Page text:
Skeletal Radiology

, Volume 48, Issue 12, pp 1991–1997 | Cite as

Incidence and implications of fracture in core muscle injury

  • Joseph A. DelicEmail author
  • Andrew B. Ross
  • Donna G. Blankenbaker
  • Kaitlin Woo
Scientific Article



To determine the pubic bone fracture incidence and associated injury patterns in patients with core muscle injury.

Materials and methods

Ninety-three consecutive patients with core muscle injury protocol MRI showing rectus abdominis-adductor longus aponeurotic plate injuries from June 2007 through August 2017 were independently analyzed in blinded fashion by two musculoskeletal radiologists for the presence or absence of pubic bone fracture. A variety of other osseous and soft tissue injury characteristics were recorded. Pain duration prior to MRI and return to play time were taken from the clinical record. Statistical analysis included fracture incidence as well as the association of fracture with other injury characteristics, duration of pain, and return to play time.


Eighty-seven men and six women with a mean age of 34.4 years (range, 16–66 years) were included in the study cohort. Overall fracture incidence was 18.3% (17/93) including 13 fatigue fractures of the pubic body and four elevated cortical fractures/fragments. After correction for multiple comparisons, no strong association was identified with osseous or soft tissue injury characteristics, pain duration, or return to play time.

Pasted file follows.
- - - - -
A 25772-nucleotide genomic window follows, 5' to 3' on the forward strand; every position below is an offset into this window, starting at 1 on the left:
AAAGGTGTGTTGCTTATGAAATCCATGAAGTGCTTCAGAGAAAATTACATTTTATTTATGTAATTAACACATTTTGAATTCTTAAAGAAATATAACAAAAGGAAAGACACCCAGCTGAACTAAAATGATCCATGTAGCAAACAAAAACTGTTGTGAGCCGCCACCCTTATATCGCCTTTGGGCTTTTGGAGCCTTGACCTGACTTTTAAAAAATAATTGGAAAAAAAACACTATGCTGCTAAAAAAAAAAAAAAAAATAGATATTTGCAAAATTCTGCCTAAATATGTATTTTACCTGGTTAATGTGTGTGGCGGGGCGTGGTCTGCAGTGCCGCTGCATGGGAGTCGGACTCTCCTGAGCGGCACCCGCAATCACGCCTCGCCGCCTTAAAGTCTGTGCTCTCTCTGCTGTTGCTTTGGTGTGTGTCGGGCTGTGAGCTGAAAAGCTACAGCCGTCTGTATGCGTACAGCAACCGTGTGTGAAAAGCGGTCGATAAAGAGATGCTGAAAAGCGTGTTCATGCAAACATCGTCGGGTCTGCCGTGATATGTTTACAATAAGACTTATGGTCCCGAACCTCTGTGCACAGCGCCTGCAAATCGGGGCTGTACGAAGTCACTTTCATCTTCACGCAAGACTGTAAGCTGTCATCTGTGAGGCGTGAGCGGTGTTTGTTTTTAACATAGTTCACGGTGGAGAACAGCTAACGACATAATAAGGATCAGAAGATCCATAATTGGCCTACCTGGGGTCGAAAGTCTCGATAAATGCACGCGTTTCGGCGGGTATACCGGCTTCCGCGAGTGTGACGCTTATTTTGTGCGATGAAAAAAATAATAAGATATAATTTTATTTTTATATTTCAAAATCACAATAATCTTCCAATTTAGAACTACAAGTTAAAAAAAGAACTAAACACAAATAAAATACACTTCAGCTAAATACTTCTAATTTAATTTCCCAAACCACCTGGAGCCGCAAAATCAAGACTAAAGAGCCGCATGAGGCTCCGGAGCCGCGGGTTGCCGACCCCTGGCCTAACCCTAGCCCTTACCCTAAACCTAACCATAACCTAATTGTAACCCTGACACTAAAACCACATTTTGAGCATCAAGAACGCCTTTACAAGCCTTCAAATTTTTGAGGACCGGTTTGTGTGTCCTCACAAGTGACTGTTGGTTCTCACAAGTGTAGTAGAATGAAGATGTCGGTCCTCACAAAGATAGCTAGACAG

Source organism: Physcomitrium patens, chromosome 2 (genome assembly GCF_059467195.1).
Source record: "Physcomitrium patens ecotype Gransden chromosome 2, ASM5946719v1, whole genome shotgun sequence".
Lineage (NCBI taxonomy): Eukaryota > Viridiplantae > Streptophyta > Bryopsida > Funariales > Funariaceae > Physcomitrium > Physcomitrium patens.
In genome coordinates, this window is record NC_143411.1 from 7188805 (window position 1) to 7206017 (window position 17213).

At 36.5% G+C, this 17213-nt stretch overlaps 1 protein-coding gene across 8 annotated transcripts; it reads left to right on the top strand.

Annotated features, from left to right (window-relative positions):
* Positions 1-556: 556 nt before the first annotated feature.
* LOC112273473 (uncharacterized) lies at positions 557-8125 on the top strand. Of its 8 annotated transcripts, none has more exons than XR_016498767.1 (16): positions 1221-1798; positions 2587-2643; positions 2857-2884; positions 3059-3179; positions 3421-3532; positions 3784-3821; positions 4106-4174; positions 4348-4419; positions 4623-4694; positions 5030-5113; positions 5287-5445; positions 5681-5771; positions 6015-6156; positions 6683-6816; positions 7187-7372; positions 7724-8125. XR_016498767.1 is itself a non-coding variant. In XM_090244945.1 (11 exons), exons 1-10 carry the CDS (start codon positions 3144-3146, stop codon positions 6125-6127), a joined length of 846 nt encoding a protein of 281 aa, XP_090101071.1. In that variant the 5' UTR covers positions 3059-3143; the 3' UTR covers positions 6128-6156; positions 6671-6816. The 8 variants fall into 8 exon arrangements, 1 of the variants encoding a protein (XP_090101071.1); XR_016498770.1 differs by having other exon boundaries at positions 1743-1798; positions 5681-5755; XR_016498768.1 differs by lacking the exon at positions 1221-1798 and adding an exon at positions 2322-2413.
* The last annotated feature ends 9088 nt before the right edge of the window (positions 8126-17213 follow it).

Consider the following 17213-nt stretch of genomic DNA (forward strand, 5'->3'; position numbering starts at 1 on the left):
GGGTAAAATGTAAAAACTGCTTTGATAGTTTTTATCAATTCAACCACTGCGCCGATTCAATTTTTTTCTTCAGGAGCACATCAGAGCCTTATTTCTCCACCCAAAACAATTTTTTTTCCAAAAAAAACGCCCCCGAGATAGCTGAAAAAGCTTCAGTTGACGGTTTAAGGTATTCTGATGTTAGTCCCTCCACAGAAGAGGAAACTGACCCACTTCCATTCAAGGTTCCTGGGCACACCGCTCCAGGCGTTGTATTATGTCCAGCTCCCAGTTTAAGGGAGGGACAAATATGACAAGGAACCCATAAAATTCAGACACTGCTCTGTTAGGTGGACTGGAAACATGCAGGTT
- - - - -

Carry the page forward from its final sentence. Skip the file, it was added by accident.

Pubic fractures—particularly fatigue fractures—are a common co-existing injury in patients with a wide range of core muscle injury patterns. The presence of fracture did not have a strong correlation with injury patterns, pain duration, or return to play time but may have implications for patient management.


Core muscle injury Athletic pubalgia Sports hernia Fracture Athlete MRI Radiology 


Compliance with ethical standards

Conflict of interest

The authors declare that they have no conflicts of interest.


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Copyright information

© ISS 2019

Authors and Affiliations

  • Joseph A. Delic
    • 1
    Email author
  • Andrew B. Ross
    • 1
  • Donna G. Blankenbaker
    • 1
  • Kaitlin Woo
    • 1
  1. 1.University of Wisconsin School of Medicine and Public HealthMadisonUSA

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